Expert reveals how often you should clean your bed to banish bacteria


An expert in bedroom interiors has revealed many of us overlook the importance of cleaning our mattresses, despite spending a third of our lives in bed.

This neglect allows dirt and bacteria to accumulate over time.

And Brian Dillion has revealed the best way to clean your mattress so it is fresh and hygienically clean.

Speaking on behalf of bespoke bed company Crafted Beds, he said: “Your mattress can become a breeding ground for dirt and bacteria.

“The average person sheds around 10 grams of dead skin cells each week, providing an abundant food source for millions of dust mites.

“These microscopic organisms thrive in the warm, humid conditions of our beds and can lead to various health issues, including allergies, asthma, and eczema.”

However, these aren’t the only bugs lurking in your bedding.

As well as dust mites, a recent study suggested that over 10 million bacteria might be hiding in your mattress – which is utterly nightmare educing.

“Our bodies produce sweat, oils, and other bodily fluids while we sleep, creating an environment conducive to bacterial growth,” the expert elaborated.

Regularly change your duvet cover and pillowcases.

Brian recommends cleaning it at least once every six months to eliminate accumulated dirt and bacteria.

He added: “Investing in a mattress protector can also help maintain cleanliness between cleanings.”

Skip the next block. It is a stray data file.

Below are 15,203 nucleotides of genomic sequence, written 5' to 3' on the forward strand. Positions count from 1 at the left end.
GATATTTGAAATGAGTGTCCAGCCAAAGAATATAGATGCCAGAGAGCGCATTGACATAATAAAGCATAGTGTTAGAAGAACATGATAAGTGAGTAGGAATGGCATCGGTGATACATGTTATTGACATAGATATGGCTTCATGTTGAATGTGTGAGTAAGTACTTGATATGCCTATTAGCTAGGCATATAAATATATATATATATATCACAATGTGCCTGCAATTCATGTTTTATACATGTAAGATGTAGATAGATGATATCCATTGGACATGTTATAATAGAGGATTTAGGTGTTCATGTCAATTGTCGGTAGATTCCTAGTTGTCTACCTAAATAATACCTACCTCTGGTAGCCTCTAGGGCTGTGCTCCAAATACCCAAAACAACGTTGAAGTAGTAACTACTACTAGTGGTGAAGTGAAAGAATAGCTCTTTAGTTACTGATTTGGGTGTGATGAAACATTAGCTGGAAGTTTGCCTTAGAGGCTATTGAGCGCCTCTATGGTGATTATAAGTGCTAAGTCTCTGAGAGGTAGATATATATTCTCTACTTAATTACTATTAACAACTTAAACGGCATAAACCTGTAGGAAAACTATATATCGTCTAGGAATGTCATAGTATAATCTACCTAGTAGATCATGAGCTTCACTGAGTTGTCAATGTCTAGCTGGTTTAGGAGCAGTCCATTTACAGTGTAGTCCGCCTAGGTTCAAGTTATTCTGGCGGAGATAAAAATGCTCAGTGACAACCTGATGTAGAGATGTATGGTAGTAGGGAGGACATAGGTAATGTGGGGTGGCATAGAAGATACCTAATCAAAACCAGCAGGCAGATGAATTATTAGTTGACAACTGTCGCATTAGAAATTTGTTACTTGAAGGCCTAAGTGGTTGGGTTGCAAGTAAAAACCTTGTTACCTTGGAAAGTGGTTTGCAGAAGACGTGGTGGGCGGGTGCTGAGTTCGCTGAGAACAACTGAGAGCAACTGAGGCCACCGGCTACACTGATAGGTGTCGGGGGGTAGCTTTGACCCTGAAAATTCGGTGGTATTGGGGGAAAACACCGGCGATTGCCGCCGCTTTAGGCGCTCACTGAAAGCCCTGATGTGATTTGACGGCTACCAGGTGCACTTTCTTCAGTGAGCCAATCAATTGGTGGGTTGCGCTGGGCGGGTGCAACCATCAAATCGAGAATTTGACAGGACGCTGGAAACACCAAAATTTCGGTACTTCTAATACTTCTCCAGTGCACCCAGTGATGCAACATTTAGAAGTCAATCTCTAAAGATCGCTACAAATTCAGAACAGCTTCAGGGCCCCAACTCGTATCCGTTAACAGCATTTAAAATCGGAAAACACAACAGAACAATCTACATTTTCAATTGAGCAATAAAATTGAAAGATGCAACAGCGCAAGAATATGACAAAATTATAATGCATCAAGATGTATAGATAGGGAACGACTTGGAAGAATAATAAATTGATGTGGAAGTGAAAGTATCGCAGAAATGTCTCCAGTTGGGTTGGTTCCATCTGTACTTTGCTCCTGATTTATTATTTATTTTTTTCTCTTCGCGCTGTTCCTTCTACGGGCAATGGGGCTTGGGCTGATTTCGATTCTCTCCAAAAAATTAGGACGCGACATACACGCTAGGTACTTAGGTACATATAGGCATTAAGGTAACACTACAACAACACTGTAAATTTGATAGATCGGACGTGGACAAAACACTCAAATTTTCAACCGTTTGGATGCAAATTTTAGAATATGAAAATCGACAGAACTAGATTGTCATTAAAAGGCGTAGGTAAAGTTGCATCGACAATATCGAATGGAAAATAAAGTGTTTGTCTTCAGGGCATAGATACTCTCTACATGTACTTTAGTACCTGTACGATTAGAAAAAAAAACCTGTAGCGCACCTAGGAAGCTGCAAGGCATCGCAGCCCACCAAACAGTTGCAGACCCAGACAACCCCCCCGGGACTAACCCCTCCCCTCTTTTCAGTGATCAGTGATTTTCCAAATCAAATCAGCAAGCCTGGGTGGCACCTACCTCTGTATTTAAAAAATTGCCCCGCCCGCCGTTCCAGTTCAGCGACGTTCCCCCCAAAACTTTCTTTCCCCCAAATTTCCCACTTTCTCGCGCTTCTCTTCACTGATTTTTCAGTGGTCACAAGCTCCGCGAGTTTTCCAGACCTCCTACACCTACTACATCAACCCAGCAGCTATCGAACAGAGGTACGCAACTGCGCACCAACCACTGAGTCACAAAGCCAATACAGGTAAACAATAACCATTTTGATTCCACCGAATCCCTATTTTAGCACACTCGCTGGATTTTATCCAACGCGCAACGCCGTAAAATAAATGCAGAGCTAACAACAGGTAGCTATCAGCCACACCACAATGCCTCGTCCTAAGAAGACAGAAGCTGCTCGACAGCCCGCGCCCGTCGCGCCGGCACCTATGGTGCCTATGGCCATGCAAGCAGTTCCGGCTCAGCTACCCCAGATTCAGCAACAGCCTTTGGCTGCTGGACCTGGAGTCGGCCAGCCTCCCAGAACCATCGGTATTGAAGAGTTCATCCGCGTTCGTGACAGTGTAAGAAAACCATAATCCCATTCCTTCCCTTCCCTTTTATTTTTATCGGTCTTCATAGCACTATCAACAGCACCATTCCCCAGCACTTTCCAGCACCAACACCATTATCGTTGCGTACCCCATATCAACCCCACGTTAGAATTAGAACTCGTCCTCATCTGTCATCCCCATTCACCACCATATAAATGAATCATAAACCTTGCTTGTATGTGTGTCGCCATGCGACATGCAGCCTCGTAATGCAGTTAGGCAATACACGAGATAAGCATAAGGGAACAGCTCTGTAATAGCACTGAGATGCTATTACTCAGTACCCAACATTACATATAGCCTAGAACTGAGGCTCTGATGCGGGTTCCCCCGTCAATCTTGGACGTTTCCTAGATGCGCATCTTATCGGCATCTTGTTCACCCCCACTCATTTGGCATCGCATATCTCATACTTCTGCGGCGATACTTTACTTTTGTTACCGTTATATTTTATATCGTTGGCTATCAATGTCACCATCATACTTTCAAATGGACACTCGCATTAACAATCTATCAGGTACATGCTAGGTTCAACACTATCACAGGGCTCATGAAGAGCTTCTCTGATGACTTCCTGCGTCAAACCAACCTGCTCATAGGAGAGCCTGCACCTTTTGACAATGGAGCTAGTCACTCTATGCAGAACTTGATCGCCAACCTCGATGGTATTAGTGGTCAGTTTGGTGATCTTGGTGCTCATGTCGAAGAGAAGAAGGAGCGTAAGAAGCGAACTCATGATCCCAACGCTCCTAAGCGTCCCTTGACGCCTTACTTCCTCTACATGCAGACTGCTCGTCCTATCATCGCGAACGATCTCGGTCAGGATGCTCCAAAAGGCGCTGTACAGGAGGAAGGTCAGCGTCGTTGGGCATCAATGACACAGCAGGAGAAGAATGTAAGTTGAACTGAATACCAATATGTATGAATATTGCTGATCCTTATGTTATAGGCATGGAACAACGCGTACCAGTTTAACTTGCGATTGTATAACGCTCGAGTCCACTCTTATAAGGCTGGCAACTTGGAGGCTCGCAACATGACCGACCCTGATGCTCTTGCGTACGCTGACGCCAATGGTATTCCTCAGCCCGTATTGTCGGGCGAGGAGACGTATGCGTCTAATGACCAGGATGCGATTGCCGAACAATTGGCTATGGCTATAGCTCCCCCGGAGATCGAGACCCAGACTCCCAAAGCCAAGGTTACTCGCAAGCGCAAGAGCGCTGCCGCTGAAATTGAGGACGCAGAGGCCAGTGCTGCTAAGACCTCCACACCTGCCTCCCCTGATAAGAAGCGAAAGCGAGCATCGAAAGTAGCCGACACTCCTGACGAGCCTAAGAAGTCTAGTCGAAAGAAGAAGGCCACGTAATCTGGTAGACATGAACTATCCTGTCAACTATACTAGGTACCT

As for how to clean you mattress, the expert said: “Thoroughly vacuum the mattress using the upholstery attachment to remove dirt and dust.

“For stains, a mixture of baking soda and water or a mild detergent can be used, ensuring the mattress is completely dry before replacing bedding.”

Baking soda costs less than a £1 in supermarkets, with it being 59p from Sainsbury’s.

Apart from mattresses, pillows, and duvets are two other items prone to accumulating dirt and bacteria.

Brian explained: “Similar to mattresses, pillows and duvets can trap dirt, dust mites, and bacteria, worsening allergies and other health conditions.

“Washing pillows and duvets every six months, or more frequently for allergy sufferers, is advisable.”

For washing pillows and duvets, Dillon recommends using a gentle detergent on a low temperature setting and adding a cup of white vinegar to the rinse cycle to eliminate bacteria and odours.

Whilst it might seem like an extreme amount of cleaning just to get a good night’s sleep, Brian reckons that you will rest easier after this deep clean.

He added: “It’s startling to realise how dirty the place where we spend so much of our time can be.

“Yet, by implementing a few simple cleaning routines for our mattresses, pillows, and duvets, we can transform our bedrooms into safe, hygienic havens for relaxation and rejuvenation.”